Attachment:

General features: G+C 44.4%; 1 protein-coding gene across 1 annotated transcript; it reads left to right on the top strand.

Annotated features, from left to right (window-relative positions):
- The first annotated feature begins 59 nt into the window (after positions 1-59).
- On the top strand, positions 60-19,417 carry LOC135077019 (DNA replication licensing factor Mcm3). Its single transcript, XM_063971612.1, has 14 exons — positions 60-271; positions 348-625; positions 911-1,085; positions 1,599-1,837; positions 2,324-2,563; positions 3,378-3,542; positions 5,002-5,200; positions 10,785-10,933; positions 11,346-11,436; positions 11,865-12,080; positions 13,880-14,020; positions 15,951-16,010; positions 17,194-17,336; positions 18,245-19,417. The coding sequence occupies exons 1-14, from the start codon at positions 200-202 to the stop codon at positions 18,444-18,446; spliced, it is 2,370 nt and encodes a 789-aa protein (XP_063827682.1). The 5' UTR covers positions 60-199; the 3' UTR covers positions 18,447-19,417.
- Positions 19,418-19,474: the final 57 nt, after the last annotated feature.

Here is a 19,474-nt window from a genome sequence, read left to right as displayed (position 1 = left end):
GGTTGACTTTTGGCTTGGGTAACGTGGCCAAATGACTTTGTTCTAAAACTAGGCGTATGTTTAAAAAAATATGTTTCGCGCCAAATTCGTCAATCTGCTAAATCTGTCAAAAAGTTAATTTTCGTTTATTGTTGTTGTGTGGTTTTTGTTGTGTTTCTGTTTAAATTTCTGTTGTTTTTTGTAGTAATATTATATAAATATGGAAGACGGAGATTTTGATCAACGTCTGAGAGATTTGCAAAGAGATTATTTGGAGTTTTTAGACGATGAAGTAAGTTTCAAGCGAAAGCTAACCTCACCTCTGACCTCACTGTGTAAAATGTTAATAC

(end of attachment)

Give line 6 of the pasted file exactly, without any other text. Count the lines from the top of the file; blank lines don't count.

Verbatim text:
Here is a 19,474-nt window from a genome sequence, read left to right as displayed (position 1 = left end):